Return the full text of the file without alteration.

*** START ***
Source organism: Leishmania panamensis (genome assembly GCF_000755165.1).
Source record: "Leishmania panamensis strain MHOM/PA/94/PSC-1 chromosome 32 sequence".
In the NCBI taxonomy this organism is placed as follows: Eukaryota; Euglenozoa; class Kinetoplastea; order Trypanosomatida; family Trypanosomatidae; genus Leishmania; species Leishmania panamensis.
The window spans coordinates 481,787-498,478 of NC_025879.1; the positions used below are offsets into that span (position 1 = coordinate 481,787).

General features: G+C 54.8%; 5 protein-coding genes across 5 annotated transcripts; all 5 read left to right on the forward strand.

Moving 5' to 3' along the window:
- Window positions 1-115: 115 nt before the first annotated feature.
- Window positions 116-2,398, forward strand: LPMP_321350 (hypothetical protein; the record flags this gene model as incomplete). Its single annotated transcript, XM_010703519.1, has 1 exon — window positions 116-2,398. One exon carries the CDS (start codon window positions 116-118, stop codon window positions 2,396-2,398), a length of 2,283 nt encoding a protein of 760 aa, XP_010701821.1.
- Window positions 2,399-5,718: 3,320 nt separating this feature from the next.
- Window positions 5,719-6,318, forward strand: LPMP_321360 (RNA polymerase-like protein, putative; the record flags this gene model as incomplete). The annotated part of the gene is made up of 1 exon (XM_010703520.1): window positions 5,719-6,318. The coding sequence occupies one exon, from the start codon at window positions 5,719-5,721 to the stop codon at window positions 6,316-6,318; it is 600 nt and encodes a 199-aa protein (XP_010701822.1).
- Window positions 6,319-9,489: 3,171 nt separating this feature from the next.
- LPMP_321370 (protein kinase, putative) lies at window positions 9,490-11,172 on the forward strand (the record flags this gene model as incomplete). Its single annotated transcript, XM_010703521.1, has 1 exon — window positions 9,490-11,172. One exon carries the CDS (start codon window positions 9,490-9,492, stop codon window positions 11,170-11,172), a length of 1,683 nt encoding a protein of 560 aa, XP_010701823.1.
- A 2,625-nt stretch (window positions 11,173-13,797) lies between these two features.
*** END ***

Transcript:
Source organism: Leishmania panamensis (genome assembly GCF_000755165.1).
Source record: "Leishmania panamensis strain MHOM/PA/94/PSC-1 chromosome 32 sequence".
In the NCBI taxonomy this organism is placed as follows: Eukaryota; Euglenozoa; class Kinetoplastea; order Trypanosomatida; family Trypanosomatidae; genus Leishmania; species Leishmania panamensis.
The window spans coordinates 481,787-498,478 of NC_025879.1; the positions used below are offsets into that span (position 1 = coordinate 481,787).

General features: G+C 54.8%; 5 protein-coding genes across 5 annotated transcripts; all 5 read left to right on the forward strand.

Moving 5' to 3' along the window:
- Window positions 1-115: 115 nt before the first annotated feature.
- Window positions 116-2,398, forward strand: LPMP_321350 (hypothetical protein; the record flags this gene model as incomplete). Its single annotated transcript, XM_010703519.1, has 1 exon — window positions 116-2,398. One exon carries the CDS (start codon window positions 116-118, stop codon window positions 2,396-2,398), a length of 2,283 nt encoding a protein of 760 aa, XP_010701821.1.
- Window positions 2,399-5,718: 3,320 nt separating this feature from the next.
- Window positions 5,719-6,318, forward strand: LPMP_321360 (RNA polymerase-like protein, putative; the record flags this gene model as incomplete). The annotated part of the gene is made up of 1 exon (XM_010703520.1): window positions 5,719-6,318. The coding sequence occupies one exon, from the start codon at window positions 5,719-5,721 to the stop codon at window positions 6,316-6,318; it is 600 nt and encodes a 199-aa protein (XP_010701822.1).
- Window positions 6,319-9,489: 3,171 nt separating this feature from the next.
- LPMP_321370 (protein kinase, putative) lies at window positions 9,490-11,172 on the forward strand (the record flags this gene model as incomplete). Its single annotated transcript, XM_010703521.1, has 1 exon — window positions 9,490-11,172. One exon carries the CDS (start codon window positions 9,490-9,492, stop codon window positions 11,170-11,172), a length of 1,683 nt encoding a protein of 560 aa, XP_010701823.1.
- A 2,625-nt stretch (window positions 11,173-13,797) lies between these two features.